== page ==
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How Brazilian Dancer Ingrid Silva Is Changing the World — Starting with Ballet! (Exclusive)

The ballerina, who rose from the slums of Rio to the world stage, wants to change the way we think ballerinas should look

Ingrid Silva
Ingrid Silva

Brazilian dancer Ingrid Silva knows she doesn't look like your so-called "typical" ballerina — and she's more than proud of that.

Still, she wishes some of the brands that make shoes, tights and leotards would catch up.

"I've been with Dance Theater of Harlem for a decade, and I've had to color my pointe shoes [with makeup] up until 2019," Silva says. "They only started making my skin tone in 2019."

Related: Misty Copeland Says Ballet Industry Is 'Extremely Behind' on Racial Equality, Justice

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Silva knows it's time that the world recognized that dancers can come in all shapes and sizes — and from all over the world.

"Some other brands are doing it too, not as many shades as we're hoping for, but this is what we were looking for," she explains. "My personal goal and dream is to create my own line — I love what Rihanna did with Fenty makeup, and I feel like it would be amazing to do that with point shoes."

Silva adds, "Ballet has been evolving. There is still a certain way you have to look but you see different body shapes on stage now. It's not just the European bodies from where Ballet was invented. You'll see non-binary dancers on stage now. It's a huge change, and it's really beautiful for the next generation to see that it's possible to do ballet, no matter what you look like."

<p>Noam Galai/Getty</p> Ingrid Silva attends Disney's "Percy Jackson and The Olympians" premiere at The Metropolitan Museum of Art on December 13, 2023 in New York City.

Noam Galai/Getty

Ingrid Silva attends Disney's "Percy Jackson and The Olympians" premiere at The Metropolitan Museum of Art on December 13, 2023 in New York City.

The dancer was born and raised in Rio De Janeiro. Though her family didn't have much money, her mother insisted her two children get involved in sports. "I started swimming at 3 months," Silva says. "I loved swimming. I actually joined an Olympic team in Brazil. But then ballet came around when I was 8 years old. Which is sometimes considered old. But I just fell in love with the discipline and hard work. I learned something new everyday. I felt like I was defying gravity."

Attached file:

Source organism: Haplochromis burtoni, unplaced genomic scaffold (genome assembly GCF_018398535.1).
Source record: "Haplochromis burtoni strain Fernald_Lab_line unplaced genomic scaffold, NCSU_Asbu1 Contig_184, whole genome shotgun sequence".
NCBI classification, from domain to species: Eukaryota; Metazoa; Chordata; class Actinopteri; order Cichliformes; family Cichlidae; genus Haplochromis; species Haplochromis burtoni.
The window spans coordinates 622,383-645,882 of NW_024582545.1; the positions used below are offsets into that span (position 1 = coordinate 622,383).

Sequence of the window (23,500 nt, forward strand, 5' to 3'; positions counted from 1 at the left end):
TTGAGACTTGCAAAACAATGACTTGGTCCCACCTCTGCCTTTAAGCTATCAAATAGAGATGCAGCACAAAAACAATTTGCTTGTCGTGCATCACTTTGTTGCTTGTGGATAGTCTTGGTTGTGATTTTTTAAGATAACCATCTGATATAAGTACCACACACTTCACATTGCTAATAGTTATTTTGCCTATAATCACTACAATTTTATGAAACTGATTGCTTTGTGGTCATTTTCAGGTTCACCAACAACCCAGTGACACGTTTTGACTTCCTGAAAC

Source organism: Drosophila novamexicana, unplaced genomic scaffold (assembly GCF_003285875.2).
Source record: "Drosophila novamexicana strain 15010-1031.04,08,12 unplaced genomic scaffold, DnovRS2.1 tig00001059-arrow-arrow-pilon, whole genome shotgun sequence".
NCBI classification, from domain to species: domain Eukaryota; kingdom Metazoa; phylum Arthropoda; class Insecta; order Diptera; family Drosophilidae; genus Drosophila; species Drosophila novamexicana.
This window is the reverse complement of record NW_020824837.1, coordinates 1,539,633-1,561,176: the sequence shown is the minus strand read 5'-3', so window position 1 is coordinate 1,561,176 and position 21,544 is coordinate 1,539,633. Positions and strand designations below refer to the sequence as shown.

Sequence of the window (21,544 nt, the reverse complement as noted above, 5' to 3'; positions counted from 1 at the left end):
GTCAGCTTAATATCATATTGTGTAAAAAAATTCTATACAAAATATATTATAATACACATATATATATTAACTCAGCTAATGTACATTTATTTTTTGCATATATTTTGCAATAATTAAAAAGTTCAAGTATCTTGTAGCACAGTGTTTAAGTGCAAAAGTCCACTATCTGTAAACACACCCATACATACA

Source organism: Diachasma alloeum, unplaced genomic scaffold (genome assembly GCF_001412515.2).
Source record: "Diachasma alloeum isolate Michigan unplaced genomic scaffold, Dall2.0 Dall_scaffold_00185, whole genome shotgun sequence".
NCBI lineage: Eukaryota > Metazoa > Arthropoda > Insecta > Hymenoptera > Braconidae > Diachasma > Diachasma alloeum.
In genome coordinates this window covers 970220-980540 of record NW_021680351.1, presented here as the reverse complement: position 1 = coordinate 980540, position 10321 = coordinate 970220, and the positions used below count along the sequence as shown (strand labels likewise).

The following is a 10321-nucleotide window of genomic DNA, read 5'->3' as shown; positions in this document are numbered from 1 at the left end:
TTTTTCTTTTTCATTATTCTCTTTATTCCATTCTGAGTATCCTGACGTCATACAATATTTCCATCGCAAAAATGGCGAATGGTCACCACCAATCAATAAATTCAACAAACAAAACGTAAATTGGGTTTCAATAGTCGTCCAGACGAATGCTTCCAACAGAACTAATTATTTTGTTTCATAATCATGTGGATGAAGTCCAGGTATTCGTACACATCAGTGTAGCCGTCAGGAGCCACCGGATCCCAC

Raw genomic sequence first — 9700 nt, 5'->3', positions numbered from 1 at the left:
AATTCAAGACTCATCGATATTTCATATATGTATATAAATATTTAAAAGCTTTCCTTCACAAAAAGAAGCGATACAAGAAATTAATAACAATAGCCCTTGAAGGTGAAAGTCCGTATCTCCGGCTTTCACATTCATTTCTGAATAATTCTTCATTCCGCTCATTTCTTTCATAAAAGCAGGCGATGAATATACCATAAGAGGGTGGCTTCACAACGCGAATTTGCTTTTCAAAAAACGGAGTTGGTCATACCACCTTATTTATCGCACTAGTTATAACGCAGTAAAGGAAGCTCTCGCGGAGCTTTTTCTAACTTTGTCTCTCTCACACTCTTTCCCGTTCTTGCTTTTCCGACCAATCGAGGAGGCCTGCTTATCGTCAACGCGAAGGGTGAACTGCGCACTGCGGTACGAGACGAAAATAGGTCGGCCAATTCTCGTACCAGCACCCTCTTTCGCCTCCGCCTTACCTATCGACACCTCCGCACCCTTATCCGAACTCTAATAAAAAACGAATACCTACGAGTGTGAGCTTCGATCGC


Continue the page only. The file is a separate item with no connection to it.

Silva joined two touring companies in Brazil, but at 18 she moved to New York to join the Dance Theater of Harlem, where they spend most of the year touring around the country. She loves meeting with fans — especially young Black girls who are inspired to maybe pick up ballet after seeing her perform.

"I honestly think it's a huge responsibility to be an inspiration for them, especially because when I was growing up, I didn't feel like I see myself in the dance world, especially in Brazil," she says. "Things started to developing as I came to New York, and I saw more diversity in all senses. But I think it's really powerfu to be the person that people get inspired by every day. I have a very amazing audience who has been following my story since the beginning. So when I'm in different cities and get to meet the fans backstage, it's really beautiful."

<p>Ingrid Silva/Instagram</p> Ingrid Silva and daughter Laura

Ingrid Silva/Instagram

Ingrid Silva and daughter Laura

Silva welcomed a daughter in 2021, and was equally thrilled to be able to get back into dancing postpartum. "In the dance world, your body is judged a lot, so that puts a lot of pressure in us women all the time to be looking a certain way. But I was able to dance throughout my entire pregnancy," she says.

And she knew that the changes her body went through as she became a mother would only benefit her. "I feel like I am dancing better than ever," Silva tells PEOPLE. "I feel that my artistry when I step on stage has a different meaning. This body, it's part of an art form, but it's also a motherly place." She also loves her daughter being able to watch her perform from backstage. "It's important for her to know her mom worked. That's very empowering for girls."

Related: Serena Williams Praises 'Loving Yourself' as She Embraces Her Postpartum Body: 'Well Worth It'

Silva also helps empower women through her EmpowerHerNY initiative. "It's a woman Latina organization, but we work with women all over the world," she says. "We do panels, we connect women with brands. We bring the resources that it's needed for each one of them in whatever they aspire to be in their lives or their careers. Mental health is really important for us."

She's also discovered she has famous fans. She's starred in a short Nike film, narrated by Serena Williams, and starred in campaigns for brands like Cadillac. But the biggest thrill was learning that Alicia Keys was a fan, and being asked to star in the "She Is a King" campaign for Key's clothing line.

"We talk often," she says of Keys. "Jennifer Garner is also someone I learned was a fan. It made me realize how my story has really gained to places, and I had no idea."

She adds, "It's been amazing."

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Read the original article on People.